A Claudia de’ Medici should not lack for anything in Innsbruck, the capital of Tyrol. Court theater, horse ballet, boar hunts and lemons; Leopold even forbade public scourging for her sake. The Archduchess should not become upset; the precious baby she was carrying had to be protected at all cost. Unfortunately a girl, as would soon be revealed, but the rapidity with which Claudia became pregnant was cause for high hopes. Between 1627 and 1632 she bore five children, using the birthing chair she had brought with her from Florence: three princesses and – by God’s grace – two princes. The oldest daughter, her parents’ favorite, died at age two-and-a-half of dysentery; the youngest daughter was baptized after Leopold’s death. At 28 Claudia de’ Medici was widowed a second time. This time she had no need to fear the convent’s walls – quite the opposite; the death of her husband brought unexpected opportunity. Leopold had decreed in his will that in the case of his demise she should continue to rule Tyrol. Before her son came of age she enjoyed an independent reign of fourteen years.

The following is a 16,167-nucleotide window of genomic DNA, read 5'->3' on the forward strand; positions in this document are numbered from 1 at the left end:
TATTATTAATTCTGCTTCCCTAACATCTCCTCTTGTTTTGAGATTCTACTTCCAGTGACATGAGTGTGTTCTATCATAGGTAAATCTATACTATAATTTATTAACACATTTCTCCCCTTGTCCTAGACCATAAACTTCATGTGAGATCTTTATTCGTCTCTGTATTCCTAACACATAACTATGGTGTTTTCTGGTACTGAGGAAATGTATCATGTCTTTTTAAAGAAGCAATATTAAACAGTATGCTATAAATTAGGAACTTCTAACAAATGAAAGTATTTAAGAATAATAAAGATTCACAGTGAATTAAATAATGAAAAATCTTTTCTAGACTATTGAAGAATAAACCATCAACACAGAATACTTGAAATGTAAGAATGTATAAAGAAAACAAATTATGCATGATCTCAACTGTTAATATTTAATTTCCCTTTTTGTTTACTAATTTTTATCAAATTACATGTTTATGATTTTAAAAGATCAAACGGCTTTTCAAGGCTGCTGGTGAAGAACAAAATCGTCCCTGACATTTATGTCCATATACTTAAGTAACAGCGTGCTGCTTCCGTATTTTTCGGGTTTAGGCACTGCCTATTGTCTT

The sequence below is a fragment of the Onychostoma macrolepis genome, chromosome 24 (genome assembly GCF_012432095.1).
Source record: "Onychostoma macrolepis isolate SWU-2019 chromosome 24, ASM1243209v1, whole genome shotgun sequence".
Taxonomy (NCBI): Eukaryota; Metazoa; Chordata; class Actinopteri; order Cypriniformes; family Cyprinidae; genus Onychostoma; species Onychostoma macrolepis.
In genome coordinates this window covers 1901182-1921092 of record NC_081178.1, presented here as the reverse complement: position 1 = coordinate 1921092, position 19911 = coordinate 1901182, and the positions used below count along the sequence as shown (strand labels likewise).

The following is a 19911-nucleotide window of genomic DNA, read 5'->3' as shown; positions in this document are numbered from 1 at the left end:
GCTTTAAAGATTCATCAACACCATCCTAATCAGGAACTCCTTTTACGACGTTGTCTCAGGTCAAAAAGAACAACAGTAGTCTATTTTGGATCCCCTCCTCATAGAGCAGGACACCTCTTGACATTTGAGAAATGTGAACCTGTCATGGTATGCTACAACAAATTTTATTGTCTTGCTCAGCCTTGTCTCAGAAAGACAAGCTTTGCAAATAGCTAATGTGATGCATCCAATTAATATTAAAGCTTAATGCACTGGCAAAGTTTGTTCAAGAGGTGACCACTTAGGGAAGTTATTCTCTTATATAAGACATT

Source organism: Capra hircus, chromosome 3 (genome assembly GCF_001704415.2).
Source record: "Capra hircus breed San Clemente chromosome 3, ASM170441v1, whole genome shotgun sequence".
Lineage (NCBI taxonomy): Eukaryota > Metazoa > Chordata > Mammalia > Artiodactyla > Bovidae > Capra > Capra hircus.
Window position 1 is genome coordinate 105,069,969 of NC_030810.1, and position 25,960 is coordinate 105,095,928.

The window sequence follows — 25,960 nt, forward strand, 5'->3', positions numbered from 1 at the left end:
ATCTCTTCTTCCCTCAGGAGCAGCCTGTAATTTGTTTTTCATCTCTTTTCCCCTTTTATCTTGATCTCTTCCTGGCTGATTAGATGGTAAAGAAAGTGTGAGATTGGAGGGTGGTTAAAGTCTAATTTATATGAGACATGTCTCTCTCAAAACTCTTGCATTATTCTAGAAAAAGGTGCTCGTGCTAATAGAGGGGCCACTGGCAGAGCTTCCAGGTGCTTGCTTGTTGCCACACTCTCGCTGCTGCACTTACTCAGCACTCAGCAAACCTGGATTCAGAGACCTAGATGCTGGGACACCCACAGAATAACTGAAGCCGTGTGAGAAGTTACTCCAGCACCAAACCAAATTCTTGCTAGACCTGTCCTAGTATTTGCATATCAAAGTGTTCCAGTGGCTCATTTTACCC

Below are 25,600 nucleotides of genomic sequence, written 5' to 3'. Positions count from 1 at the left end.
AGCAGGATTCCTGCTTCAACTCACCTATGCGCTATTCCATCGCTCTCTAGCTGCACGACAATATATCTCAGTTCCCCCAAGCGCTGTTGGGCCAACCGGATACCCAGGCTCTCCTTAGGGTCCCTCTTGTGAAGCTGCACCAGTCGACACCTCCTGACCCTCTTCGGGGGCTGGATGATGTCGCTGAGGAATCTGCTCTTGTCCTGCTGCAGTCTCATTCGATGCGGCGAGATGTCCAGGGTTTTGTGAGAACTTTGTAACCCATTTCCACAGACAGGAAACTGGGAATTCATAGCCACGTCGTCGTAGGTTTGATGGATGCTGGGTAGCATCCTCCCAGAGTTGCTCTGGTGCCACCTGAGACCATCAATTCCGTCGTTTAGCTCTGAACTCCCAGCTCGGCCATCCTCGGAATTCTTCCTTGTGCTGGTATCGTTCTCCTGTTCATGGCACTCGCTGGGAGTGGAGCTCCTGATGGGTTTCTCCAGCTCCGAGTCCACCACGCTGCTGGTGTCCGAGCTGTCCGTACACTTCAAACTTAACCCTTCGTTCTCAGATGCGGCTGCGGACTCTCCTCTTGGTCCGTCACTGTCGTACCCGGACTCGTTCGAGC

The young sovereign plunged into her new task with enthusiasm. She did not have an easy time of it. The land was deeply in debt; she had to ask the emperor to admonish her ministers and councillors to follow her decrees. And then there was the Thirty Years’ War, which never seemed to end. Troops of France and of the Swedish king threatened the borders of Tyrol. Claudia de’ Medici therefore arranged for a reform of the Tyrolian militia, had fortifications built up and concluded an alliance with Spain and Emperor Ferdinand II. In this way she was able to preserve Tyrol from the worst harm. In internal affairs too she developed ambitious plans. She wanted Innsbruck to become a clean city, free from dung and muck, garbage, and prostitution. Adultery was harshly punished, and those accused of witchcraft were prosecuted without mercy, but according to existing law. She immediately dismissed and punished an official who had abused a ten-year-old girl. She alone had the power to grant pardons and made active use of it. She commanded that those who were condemned to death on the wheel or through burning or impalement had to be put to death first. Women who had killed their babies were given milder sen-tences than before. Under her rule Innsbruck’s streets were paved, and preventive measures were taken against fires and epidemics. She fostered trade, developed fisheries and planted mulberry bushes for silk production.